• A Plastic Storage Tub. Large Rubbermaid totes are what most of my family’s vegetables are growing in, including tomatoes, peppers, carrots, cucumbers, and strawberries. Because they’re rather large, just about any vegetable grows well in them. Plus, they work almost the same as a raised bed, meaning you can plant several vegetables in each. And using them as a garden planter keeps old bins that are cracked or missing lids out of a landfill. Even if you don’t have any extra large plastic storage containers, you can purchase them for half the cost of a small planter. Get full instructions on Hunker.

10. Use Inexpensive or Found Materials for Raised Beds

As with gardening in containers, setting up raised beds doesn’t need to be expensive. It means doing them yourself, but with a few basic DIY skills, you can construct them from repurposed materials, foraged materials, or inexpensive lumber. A few ideas for raised beds include:

  • Cinder Blocks. If you have any lying around, cinder blocks make sturdy walls for a garden bed that won’t rot over time like wood. If you don’t already have them, you can purchase them rather cheaply for just over $1 per block. That means you can build an 8-foot-by-4-foot raised bed for about $20. Plus, they’re easy to set up — just lay them out in a rectangular formation. Get the instructions on Sunshine & Rainy Days.
  • Logs. If there’s a tree going down in your neighborhood, ask the owner if you can have the logs. You can save them the cost of hauling them off. Dig trenches for your logs to rest in, and then lay them down. It’s a more rustic look than finished wood, but this free solution lasts just as long — if not longer. Get the instructions on Practical Self Reliance.
  • Rocks. Rocks are another foraged material that make sturdy, long-lasting beds. Simply pile them in your desired shape like the spiral raised bed on Family, Food and Garden.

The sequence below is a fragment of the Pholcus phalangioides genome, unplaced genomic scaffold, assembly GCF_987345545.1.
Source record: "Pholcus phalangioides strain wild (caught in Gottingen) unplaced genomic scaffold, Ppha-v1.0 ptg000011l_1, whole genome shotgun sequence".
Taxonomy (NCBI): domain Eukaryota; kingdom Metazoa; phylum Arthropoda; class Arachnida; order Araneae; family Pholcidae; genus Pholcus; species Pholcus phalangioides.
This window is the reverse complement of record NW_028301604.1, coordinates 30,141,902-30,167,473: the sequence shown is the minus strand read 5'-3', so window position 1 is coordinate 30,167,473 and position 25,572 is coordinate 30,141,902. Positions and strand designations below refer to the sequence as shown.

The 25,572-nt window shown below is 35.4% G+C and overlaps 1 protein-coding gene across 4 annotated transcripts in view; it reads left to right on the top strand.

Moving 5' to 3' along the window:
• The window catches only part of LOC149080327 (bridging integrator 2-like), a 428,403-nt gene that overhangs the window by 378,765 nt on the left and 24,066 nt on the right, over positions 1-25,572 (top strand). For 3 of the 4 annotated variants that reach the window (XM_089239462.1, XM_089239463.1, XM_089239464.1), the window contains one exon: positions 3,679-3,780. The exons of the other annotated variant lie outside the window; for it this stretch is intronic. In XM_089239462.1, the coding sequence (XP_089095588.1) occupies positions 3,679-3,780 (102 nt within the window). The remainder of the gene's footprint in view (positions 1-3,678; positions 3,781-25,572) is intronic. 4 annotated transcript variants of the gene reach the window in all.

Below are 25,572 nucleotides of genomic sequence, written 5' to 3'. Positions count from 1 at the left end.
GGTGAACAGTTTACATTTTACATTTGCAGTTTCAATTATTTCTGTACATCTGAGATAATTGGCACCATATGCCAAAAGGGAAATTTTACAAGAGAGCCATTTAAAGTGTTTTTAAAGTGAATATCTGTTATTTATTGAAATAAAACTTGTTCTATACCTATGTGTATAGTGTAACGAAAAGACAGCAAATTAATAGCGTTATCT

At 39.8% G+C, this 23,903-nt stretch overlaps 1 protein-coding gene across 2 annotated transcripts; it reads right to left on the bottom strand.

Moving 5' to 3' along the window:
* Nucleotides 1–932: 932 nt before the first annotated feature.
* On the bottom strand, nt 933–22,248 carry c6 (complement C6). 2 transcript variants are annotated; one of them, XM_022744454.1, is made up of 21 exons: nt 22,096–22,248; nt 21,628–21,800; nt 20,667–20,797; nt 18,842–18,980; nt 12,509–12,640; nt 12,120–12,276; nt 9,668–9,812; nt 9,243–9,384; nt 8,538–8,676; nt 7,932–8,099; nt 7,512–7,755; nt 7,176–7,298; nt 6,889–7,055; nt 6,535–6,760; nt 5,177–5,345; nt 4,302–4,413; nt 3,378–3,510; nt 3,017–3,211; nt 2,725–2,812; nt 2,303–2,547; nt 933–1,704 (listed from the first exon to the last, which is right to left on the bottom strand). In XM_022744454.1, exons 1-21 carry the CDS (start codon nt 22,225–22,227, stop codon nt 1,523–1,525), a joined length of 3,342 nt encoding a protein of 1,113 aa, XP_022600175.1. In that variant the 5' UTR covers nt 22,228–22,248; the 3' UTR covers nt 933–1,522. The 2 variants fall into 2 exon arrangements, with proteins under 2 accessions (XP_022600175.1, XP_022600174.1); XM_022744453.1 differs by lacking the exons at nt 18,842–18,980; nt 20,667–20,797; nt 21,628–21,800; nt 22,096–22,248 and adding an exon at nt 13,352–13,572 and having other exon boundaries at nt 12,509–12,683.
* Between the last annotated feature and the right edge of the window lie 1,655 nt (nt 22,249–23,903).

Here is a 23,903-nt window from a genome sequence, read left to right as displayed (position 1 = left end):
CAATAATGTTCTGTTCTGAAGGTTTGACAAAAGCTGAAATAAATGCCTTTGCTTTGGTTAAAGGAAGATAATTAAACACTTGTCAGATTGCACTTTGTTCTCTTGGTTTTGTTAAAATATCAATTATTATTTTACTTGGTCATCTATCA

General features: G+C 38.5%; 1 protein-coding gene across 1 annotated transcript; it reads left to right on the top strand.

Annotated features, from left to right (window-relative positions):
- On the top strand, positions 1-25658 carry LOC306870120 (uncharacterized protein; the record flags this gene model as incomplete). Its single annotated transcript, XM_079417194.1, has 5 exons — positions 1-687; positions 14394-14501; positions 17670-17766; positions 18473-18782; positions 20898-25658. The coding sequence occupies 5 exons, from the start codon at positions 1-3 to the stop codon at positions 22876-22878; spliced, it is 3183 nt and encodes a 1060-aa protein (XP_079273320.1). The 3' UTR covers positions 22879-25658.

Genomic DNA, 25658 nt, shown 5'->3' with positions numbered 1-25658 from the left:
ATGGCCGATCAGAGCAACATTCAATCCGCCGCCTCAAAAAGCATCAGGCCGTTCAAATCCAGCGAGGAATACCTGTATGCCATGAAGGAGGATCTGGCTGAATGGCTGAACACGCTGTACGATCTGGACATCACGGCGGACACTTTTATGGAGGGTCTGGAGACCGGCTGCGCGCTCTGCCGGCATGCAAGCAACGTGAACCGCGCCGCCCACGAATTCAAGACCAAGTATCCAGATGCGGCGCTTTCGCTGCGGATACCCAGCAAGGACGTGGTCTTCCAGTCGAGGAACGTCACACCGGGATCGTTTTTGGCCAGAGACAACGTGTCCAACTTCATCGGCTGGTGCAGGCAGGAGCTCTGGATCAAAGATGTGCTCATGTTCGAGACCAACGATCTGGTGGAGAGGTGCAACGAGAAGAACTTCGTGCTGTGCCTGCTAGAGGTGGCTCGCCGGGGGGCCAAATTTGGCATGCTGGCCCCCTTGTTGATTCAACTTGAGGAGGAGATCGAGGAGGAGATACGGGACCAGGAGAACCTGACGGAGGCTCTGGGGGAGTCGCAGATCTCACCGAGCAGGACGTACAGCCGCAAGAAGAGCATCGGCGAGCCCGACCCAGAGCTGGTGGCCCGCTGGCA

• Pallets. Check with your local hardware store, recycling center, or garden supply store to see if they have any leftover pallets you can haul off for free. Then take them apart and use the wood to construct a raised bed. Just make sure it’s marked with an “HT” for heat-treated and not an “MB,” which stands for methyl bromide — a highly toxic pesticide. Get the instructions on the Gardening Channel.
  • Lumber. To find inexpensive lumber, visit your local Habitat for Humanity or ask for second cuts (scrap lumber), which is available for steep discounts at your local lumber yard. Alternatively, build a 6-foot-by-3-foot raised-garden bed for under $20 using rot-resistant, chemical-free cedar fence boards. Get the instructions on Rocky Hedge Farm.

11. Fill Large Beds & Containers With Natural Materials

Unquestionably, one of the most significant expenses of starting a new garden is investing in high-quality soil. Your plants need it to thrive, but the cost can quickly outpace your budget — especially if you’re filling large beds and containers. For example, an average 8-foot-by-4-foot raised bed that’s only 1 foot high is 32 cubic feet. A 1.5-cubic foot bag of organic gardening soil averages almost $9. You need at least 21 bags to fill a raised bed that size — a total of just over $188. For taller beds, multiply that amount by each additional foot of height.

You can significantly reduce the cost of filling deeper beds and containers by filling up the bottom with natural materials like logs, branches, leaves, grass clippings, shredded cardboard or paper, and kitchen scraps. The roots of most vegetables don’t grow deeper than 10 inches. So use these free materials to take up the rest of the bed or container’s height and invest in good soil only for the top 10 inches.